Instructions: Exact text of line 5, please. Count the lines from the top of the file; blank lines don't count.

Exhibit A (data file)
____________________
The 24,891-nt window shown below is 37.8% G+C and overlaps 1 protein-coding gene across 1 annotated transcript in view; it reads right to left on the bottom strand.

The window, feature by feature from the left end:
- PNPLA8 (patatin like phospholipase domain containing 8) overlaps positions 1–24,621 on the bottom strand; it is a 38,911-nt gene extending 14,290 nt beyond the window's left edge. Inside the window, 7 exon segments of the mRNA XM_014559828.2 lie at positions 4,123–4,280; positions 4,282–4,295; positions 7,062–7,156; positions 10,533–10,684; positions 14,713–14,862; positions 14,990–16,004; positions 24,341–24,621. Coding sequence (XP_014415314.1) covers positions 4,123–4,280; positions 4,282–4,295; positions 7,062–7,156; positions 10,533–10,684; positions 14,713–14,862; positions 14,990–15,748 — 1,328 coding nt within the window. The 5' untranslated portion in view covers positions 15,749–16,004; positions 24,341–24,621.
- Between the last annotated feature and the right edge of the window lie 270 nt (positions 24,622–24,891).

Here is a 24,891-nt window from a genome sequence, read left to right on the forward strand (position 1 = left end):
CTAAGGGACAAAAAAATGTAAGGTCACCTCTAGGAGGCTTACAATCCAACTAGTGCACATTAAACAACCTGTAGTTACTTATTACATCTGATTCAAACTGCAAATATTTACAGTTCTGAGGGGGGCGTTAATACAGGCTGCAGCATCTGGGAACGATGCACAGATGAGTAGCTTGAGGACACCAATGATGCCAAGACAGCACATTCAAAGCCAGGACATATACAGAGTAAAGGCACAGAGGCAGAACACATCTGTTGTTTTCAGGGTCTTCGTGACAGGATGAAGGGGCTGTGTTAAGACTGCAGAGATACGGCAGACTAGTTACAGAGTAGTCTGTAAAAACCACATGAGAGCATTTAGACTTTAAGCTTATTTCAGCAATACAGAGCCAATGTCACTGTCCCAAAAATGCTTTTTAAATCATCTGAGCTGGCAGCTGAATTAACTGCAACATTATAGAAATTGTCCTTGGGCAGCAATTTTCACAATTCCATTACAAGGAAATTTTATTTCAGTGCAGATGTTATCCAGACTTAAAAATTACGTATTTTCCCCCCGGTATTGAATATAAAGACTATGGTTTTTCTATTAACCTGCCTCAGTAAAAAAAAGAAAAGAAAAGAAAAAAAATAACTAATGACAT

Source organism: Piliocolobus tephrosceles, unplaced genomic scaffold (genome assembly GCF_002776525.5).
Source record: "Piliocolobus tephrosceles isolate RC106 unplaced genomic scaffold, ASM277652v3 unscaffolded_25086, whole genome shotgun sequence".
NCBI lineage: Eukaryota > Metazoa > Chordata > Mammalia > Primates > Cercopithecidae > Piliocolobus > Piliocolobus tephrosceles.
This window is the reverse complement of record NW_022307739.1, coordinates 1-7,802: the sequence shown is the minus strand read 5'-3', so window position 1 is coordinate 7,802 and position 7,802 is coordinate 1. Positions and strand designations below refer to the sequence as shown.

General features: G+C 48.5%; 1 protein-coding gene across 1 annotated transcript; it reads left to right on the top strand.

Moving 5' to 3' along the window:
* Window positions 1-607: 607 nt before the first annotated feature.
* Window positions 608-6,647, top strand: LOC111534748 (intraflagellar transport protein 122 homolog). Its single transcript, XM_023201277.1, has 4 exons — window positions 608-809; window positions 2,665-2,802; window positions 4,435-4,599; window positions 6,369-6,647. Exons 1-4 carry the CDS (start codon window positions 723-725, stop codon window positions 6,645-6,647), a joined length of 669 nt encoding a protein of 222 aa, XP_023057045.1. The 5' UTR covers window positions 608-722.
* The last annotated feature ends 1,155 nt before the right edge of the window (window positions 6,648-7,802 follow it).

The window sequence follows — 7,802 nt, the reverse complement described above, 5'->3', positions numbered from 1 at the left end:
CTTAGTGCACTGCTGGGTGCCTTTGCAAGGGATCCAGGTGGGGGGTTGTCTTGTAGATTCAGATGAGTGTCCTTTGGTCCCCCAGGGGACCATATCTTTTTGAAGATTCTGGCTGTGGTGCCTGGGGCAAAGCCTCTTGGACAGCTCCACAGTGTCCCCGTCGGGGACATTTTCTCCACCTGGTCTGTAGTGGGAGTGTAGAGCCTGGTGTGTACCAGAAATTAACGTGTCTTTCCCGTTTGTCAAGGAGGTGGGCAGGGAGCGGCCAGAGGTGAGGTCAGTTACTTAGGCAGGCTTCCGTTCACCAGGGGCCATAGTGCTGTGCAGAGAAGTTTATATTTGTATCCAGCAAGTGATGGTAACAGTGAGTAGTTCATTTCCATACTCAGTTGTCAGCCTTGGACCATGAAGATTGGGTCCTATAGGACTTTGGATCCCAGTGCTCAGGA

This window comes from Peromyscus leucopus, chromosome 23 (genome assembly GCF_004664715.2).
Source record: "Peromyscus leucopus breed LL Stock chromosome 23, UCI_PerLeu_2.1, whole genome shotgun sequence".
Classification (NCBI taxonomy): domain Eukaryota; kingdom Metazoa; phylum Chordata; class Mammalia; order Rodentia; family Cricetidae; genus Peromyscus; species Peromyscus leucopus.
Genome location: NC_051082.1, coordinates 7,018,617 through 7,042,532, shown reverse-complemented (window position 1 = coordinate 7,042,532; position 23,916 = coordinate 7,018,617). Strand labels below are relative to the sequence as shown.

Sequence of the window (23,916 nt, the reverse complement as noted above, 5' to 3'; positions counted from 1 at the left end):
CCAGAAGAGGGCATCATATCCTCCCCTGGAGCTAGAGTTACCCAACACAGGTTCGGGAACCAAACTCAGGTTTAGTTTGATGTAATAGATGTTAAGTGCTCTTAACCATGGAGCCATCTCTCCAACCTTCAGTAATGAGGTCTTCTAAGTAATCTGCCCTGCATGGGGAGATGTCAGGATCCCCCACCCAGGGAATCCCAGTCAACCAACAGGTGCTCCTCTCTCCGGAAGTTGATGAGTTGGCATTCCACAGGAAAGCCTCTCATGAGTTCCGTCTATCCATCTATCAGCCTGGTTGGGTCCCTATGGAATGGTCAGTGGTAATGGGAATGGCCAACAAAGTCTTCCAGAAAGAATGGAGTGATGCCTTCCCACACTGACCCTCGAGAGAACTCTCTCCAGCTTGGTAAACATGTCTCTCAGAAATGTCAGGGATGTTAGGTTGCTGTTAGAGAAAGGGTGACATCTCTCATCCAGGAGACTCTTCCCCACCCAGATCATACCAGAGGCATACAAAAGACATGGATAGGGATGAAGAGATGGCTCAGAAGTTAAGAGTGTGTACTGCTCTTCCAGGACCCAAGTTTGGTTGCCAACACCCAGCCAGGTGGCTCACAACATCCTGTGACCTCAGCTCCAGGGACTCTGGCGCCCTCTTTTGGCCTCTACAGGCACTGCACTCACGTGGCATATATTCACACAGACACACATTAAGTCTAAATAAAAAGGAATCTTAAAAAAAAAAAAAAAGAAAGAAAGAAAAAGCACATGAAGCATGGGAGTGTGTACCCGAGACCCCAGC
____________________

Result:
Here is a 24,891-nt window from a genome sequence, read left to right on the forward strand (position 1 = left end):